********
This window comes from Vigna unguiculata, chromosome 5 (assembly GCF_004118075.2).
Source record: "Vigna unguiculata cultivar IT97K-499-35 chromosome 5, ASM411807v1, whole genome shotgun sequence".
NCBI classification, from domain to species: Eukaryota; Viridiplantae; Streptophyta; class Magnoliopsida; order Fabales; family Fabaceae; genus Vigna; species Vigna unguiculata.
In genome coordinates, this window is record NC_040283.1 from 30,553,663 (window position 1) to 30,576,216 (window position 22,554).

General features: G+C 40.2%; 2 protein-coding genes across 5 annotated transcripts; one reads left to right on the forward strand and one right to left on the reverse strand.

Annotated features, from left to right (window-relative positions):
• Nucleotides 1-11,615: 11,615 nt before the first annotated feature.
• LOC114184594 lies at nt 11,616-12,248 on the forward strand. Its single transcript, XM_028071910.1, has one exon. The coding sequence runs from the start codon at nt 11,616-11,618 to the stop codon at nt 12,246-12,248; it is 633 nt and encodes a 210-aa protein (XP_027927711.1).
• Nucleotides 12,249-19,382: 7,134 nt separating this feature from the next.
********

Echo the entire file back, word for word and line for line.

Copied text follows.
This window comes from Vigna unguiculata, chromosome 5 (assembly GCF_004118075.2).
Source record: "Vigna unguiculata cultivar IT97K-499-35 chromosome 5, ASM411807v1, whole genome shotgun sequence".
NCBI classification, from domain to species: Eukaryota; Viridiplantae; Streptophyta; class Magnoliopsida; order Fabales; family Fabaceae; genus Vigna; species Vigna unguiculata.
In genome coordinates, this window is record NC_040283.1 from 30,553,663 (window position 1) to 30,576,216 (window position 22,554).

General features: G+C 40.2%; 2 protein-coding genes across 5 annotated transcripts; one reads left to right on the forward strand and one right to left on the reverse strand.

Annotated features, from left to right (window-relative positions):
• Nucleotides 1-11,615: 11,615 nt before the first annotated feature.
• LOC114184594 lies at nt 11,616-12,248 on the forward strand. Its single transcript, XM_028071910.1, has one exon. The coding sequence runs from the start codon at nt 11,616-11,618 to the stop codon at nt 12,246-12,248; it is 633 nt and encodes a 210-aa protein (XP_027927711.1).
• Nucleotides 12,249-19,382: 7,134 nt separating this feature from the next.